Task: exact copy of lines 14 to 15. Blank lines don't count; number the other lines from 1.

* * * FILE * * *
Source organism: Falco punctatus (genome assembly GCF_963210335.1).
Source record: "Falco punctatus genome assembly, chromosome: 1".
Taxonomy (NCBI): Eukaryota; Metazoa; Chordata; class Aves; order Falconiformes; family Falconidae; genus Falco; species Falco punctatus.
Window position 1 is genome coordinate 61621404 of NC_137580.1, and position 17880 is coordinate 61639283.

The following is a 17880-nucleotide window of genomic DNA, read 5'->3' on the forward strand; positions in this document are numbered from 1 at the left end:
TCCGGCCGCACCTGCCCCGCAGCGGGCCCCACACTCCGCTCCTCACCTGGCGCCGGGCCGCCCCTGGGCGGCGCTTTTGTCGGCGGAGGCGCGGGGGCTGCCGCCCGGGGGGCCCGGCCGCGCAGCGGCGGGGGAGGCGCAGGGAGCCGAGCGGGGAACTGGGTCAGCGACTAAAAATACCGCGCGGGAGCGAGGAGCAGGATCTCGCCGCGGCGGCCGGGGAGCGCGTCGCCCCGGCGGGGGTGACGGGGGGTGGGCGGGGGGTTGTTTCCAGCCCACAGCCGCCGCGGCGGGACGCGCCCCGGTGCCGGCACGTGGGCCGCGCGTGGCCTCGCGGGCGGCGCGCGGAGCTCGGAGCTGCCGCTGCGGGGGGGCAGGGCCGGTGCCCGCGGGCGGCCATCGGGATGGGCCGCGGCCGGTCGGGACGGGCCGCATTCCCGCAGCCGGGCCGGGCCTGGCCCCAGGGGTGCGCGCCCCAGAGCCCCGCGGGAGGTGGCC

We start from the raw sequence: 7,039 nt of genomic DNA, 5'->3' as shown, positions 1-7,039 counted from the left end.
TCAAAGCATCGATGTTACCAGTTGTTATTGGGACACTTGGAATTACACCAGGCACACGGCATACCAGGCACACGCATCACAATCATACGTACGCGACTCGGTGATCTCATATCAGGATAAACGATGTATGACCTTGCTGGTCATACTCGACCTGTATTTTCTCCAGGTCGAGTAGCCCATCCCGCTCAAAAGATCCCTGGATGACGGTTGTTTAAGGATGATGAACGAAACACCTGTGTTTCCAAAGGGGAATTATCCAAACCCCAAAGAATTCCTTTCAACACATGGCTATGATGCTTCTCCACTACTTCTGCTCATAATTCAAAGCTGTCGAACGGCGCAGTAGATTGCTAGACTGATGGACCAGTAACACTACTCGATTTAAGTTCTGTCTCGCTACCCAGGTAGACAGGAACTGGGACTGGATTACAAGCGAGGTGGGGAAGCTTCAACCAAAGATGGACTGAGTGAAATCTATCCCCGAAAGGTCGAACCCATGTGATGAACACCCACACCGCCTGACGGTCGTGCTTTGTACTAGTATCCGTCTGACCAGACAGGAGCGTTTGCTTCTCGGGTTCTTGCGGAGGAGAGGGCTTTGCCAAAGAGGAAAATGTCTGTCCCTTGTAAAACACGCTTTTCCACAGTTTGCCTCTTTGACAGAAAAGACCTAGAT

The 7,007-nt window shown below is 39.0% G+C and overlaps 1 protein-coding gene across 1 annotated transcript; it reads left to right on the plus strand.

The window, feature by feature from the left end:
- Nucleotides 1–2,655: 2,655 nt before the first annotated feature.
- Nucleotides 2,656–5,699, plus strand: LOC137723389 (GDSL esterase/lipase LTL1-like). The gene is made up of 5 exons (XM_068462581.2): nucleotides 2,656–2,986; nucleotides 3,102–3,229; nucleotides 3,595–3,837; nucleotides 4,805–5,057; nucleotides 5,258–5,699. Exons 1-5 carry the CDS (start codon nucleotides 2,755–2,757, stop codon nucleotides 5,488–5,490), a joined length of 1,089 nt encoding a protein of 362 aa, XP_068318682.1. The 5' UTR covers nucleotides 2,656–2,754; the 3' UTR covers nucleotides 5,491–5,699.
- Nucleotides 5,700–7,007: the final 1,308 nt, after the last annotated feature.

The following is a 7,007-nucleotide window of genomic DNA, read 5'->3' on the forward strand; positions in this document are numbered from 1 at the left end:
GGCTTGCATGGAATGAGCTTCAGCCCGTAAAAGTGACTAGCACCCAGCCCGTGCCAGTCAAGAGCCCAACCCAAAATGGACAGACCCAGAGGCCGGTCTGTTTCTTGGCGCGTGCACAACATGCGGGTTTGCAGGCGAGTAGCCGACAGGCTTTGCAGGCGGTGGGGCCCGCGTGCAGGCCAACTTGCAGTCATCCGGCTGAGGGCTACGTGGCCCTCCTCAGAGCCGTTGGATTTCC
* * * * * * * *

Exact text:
The following is a 7,007-nucleotide window of genomic DNA, read 5'->3' on the forward strand; positions in this document are numbered from 1 at the left end:
GGCTTGCATGGAATGAGCTTCAGCCCGTAAAAGTGACTAGCACCCAGCCCGTGCCAGTCAAGAGCCCAACCCAAAATGGACAGACCCAGAGGCCGGTCTGTTTCTTGGCGCGTGCACAACATGCGGGTTTGCAGGCGAGTAGCCGACAGGCTTTGCAGGCGGTGGGGCCCGCGTGCAGGCCAACTTGCAGTCATCCGGCTGAGGGCTACGTGGCCCTCCTCAGAGCCGTTGGATTTCC